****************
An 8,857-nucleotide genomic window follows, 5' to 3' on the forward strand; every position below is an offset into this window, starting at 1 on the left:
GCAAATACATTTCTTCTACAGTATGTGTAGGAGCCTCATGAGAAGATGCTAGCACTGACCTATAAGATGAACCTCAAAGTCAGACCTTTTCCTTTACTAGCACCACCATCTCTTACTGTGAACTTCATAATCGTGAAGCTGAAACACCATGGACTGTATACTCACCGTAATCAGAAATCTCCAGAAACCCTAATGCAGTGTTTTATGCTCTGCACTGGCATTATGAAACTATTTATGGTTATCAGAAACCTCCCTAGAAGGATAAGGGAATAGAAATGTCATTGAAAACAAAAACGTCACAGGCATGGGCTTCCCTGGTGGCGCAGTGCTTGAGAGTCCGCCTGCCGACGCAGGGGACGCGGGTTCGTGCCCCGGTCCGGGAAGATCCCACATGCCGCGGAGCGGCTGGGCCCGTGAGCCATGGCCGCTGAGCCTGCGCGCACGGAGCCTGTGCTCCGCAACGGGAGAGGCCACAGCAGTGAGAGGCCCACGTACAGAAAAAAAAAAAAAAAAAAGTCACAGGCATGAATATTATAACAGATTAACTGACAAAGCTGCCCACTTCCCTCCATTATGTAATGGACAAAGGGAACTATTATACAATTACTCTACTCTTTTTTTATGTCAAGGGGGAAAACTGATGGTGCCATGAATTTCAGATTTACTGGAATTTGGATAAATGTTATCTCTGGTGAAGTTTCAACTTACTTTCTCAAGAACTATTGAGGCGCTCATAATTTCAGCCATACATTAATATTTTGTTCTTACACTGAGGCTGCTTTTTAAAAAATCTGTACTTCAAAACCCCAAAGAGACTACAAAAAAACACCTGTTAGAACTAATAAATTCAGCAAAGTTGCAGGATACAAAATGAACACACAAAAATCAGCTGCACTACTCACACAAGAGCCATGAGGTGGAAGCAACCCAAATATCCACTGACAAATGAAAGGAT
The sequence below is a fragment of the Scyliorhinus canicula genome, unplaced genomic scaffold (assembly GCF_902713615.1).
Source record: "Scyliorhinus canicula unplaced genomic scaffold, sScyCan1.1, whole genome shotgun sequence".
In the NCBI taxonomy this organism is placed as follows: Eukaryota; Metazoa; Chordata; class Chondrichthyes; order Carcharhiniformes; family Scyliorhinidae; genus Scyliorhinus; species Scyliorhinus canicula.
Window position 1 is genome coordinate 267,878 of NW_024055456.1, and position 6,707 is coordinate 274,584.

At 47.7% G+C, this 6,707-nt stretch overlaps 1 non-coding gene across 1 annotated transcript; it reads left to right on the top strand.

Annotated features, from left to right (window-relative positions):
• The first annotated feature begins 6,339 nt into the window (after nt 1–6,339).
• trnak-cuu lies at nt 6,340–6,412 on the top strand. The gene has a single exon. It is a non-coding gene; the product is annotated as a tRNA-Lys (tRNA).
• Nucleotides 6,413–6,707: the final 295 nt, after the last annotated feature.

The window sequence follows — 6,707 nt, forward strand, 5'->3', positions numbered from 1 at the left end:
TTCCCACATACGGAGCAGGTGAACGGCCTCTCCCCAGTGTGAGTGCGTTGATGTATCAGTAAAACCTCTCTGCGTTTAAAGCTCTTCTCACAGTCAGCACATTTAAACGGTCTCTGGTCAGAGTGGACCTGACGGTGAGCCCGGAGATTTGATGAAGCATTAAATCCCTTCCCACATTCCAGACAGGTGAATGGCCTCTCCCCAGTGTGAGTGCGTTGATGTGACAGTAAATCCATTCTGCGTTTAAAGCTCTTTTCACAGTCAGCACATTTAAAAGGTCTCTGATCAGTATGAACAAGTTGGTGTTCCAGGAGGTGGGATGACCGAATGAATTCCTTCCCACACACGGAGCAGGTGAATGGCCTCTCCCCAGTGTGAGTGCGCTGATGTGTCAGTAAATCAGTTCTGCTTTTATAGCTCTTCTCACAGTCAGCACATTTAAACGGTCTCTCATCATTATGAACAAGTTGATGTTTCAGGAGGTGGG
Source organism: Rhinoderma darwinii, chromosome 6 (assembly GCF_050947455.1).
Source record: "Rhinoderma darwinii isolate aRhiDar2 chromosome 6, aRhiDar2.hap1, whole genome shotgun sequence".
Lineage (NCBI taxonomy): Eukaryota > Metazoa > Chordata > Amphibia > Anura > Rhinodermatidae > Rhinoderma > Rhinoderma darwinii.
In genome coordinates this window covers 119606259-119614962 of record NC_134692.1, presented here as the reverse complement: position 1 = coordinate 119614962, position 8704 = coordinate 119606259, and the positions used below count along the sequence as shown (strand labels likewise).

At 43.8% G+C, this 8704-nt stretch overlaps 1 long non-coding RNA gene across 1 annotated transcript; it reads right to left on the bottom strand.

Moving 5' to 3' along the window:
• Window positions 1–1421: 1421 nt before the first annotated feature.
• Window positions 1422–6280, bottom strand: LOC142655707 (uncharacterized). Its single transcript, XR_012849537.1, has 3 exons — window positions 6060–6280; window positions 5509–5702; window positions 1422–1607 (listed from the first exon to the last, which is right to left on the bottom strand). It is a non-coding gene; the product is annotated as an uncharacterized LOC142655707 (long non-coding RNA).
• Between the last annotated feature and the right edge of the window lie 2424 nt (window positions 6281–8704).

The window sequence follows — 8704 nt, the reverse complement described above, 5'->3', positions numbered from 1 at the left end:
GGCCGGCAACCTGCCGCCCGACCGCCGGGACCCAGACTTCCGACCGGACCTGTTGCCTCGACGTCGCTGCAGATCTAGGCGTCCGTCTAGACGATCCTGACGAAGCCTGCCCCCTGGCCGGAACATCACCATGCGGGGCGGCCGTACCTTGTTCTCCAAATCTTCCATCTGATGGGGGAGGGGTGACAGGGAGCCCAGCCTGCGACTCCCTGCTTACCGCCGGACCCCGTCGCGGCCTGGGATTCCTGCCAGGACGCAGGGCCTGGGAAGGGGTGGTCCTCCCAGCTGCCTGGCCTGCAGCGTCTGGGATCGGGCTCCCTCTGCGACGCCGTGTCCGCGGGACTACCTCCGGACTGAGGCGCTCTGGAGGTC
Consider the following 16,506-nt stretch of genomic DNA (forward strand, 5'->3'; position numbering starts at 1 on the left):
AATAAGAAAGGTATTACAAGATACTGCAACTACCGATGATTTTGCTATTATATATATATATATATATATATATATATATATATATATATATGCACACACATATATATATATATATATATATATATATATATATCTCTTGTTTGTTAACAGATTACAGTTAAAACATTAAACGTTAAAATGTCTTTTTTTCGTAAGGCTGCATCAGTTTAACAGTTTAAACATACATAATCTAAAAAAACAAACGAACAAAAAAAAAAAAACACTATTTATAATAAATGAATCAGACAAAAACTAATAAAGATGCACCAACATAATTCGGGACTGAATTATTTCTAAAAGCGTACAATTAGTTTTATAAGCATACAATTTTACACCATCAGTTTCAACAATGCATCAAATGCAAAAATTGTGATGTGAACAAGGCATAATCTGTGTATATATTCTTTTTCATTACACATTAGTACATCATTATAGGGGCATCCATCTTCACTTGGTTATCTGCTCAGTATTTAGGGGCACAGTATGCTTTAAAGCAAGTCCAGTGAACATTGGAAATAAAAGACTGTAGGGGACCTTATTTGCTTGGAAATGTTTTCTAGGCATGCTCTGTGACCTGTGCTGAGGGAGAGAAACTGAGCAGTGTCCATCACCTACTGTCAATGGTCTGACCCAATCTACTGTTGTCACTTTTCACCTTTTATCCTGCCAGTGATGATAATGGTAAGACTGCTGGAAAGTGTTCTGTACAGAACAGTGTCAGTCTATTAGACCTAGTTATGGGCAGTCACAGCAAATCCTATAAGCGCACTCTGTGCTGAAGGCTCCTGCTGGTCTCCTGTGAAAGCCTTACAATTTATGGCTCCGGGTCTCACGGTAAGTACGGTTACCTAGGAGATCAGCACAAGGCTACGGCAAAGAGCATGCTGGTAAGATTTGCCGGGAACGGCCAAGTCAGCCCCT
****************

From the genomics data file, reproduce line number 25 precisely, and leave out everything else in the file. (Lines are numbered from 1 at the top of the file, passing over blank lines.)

Consider the following 16,506-nt stretch of genomic DNA (forward strand, 5'->3'; position numbering starts at 1 on the left):